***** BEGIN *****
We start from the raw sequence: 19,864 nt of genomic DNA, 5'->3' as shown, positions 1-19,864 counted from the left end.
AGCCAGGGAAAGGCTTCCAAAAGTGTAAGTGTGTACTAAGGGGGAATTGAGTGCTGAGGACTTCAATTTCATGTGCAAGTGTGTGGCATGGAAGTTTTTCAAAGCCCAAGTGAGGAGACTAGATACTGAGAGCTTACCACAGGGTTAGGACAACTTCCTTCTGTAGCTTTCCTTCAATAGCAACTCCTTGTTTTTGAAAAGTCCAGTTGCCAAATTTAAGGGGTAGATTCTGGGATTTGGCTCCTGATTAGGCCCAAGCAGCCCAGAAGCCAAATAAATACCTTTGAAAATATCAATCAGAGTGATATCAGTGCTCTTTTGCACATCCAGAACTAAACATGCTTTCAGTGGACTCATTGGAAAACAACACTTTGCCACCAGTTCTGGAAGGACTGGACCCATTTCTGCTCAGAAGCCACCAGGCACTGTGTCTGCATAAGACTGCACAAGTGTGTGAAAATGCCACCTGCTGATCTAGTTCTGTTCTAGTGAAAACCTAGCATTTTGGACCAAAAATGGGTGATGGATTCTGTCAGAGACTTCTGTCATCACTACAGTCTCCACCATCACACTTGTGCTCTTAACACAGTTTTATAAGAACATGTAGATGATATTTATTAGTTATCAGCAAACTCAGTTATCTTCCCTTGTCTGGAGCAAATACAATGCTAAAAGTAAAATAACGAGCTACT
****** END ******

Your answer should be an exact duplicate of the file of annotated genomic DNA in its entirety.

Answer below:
We start from the raw sequence: 19,864 nt of genomic DNA, 5'->3' as shown, positions 1-19,864 counted from the left end.
AGCCAGGGAAAGGCTTCCAAAAGTGTAAGTGTGTACTAAGGGGGAATTGAGTGCTGAGGACTTCAATTTCATGTGCAAGTGTGTGGCATGGAAGTTTTTCAAAGCCCAAGTGAGGAGACTAGATACTGAGAGCTTACCACAGGGTTAGGACAACTTCCTTCTGTAGCTTTCCTTCAATAGCAACTCCTTGTTTTTGAAAAGTCCAGTTGCCAAATTTAAGGGGTAGATTCTGGGATTTGGCTCCTGATTAGGCCCAAGCAGCCCAGAAGCCAAATAAATACCTTTGAAAATATCAATCAGAGTGATATCAGTGCTCTTTTGCACATCCAGAACTAAACATGCTTTCAGTGGACTCATTGGAAAACAACACTTTGCCACCAGTTCTGGAAGGACTGGACCCATTTCTGCTCAGAAGCCACCAGGCACTGTGTCTGCATAAGACTGCACAAGTGTGTGAAAATGCCACCTGCTGATCTAGTTCTGTTCTAGTGAAAACCTAGCATTTTGGACCAAAAATGGGTGATGGATTCTGTCAGAGACTTCTGTCATCACTACAGTCTCCACCATCACACTTGTGCTCTTAACACAGTTTTATAAGAACATGTAGATGATATTTATTAGTTATCAGCAAACTCAGTTATCTTCCCTTGTCTGGAGCAAATACAATGCTAAAAGTAAAATAACGAGCTACT